The articles on CARPENTRY and JOINERY are treated at great length, as their superior importance demand. Indeed, it has been the chief study of the Author's life to give to these two branches the utmost degree of scientific connection and development of which they are susceptible.

In MASONRY, the artist will find an ample detail of the methods of cutting stone, illustrated by several plates, answering to most purposes which present themselves. And since the principles laid down in this Work are every where of a general tendency, the judgement of the workman will enable him to apply them wherever difficulties may occur.

The art of BRICKLAYING is but little connected with the study of geometrical lines; since the texture of bricks is such as will not admit of their being moulded to the different shapes which the ingenuity of the architect might devise. However, in order to render the present Work complete, and to obviate, as far as possible, every difficulty, several plates are introduced, illustrative of the various forms of arches, niches, &c.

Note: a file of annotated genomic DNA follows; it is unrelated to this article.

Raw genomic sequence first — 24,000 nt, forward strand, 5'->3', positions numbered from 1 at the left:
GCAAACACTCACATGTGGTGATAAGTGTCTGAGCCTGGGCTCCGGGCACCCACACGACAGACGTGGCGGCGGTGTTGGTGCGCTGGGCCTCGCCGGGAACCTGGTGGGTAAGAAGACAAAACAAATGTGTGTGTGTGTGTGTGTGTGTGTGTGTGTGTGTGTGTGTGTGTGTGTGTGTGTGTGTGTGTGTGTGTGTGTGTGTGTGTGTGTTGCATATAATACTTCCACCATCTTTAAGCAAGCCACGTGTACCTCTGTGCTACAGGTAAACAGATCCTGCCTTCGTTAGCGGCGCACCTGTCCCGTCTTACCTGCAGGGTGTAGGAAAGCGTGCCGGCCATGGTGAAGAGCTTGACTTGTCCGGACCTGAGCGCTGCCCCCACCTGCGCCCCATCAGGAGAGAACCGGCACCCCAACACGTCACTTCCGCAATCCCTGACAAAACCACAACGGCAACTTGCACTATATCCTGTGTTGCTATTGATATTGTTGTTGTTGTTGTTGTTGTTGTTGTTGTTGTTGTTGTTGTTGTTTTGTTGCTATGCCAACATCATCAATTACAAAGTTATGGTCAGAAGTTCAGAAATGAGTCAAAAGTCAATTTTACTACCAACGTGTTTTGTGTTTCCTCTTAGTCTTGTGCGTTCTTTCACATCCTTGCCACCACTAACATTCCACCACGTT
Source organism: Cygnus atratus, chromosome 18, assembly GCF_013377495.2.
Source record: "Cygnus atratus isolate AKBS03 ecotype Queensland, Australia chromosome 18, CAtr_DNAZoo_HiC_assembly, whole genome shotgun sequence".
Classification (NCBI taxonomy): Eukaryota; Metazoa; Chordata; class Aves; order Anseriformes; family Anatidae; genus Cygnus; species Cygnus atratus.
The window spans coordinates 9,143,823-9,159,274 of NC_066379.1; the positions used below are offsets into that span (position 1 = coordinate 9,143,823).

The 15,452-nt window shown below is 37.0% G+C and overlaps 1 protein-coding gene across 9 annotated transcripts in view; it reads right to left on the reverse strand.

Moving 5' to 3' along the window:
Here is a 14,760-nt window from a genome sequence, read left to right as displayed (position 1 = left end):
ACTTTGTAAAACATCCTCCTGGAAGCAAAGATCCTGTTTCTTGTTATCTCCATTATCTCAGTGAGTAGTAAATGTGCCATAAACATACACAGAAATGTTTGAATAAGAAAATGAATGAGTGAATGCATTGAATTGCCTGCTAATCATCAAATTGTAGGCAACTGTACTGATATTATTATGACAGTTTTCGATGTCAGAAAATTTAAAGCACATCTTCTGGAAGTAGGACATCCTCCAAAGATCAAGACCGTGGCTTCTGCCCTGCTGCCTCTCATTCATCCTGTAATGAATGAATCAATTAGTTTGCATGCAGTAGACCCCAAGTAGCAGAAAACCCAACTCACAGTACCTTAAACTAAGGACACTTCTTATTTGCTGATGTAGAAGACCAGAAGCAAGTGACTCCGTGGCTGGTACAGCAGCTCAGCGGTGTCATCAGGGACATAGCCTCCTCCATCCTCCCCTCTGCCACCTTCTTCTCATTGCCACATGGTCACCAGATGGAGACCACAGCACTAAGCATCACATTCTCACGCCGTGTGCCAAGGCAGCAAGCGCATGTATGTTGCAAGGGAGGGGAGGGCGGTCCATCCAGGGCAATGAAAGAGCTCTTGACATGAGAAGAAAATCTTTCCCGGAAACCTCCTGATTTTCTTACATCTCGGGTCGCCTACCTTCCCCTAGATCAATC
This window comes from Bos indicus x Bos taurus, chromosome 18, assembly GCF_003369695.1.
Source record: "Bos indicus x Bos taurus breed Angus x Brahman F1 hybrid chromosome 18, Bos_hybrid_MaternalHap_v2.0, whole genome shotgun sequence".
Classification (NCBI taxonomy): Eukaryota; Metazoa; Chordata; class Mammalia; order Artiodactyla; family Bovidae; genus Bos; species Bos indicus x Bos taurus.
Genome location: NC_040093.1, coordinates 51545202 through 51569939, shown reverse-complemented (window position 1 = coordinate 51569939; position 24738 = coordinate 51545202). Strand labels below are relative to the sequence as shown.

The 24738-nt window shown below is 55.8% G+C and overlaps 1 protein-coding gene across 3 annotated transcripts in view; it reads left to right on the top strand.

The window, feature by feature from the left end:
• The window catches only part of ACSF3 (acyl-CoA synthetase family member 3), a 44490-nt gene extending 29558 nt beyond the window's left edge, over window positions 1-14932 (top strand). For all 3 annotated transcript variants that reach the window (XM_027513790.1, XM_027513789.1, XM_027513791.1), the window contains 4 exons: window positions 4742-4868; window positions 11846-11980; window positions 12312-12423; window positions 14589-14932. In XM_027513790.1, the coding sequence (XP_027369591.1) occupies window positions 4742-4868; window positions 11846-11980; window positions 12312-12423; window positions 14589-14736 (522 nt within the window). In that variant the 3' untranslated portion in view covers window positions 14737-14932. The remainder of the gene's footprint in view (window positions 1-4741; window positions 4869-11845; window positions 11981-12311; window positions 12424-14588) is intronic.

Few things are more important than a clear idea of the mutual connection of the various parts of a building. The author has, therefore, introduced a section, in which he has endeavoured to show, from first principles only, the dependance which each part has upon some other.

The various trades connected with building, as PLASTERING, PAINTING, GLAZING, PLUMBING, &c. will be found to be treated of in as complete a manner as was practicable; these branches not admitting of any very scientific development.

A comprehensive Treatise on the Five Orders is subjoined to the trades accessary to building: these Orders, with their appropriate embellishments, form the basis and superstructure of architectural decoration. The parts of the Orders are drawn on a scale which speaks to the eye, and renders all farther detail unnecessary. The parts are given in modules and minutes; this being the best mode of exhibiting their proportions, so as to be most readily and clearly comprehended by the workman and student.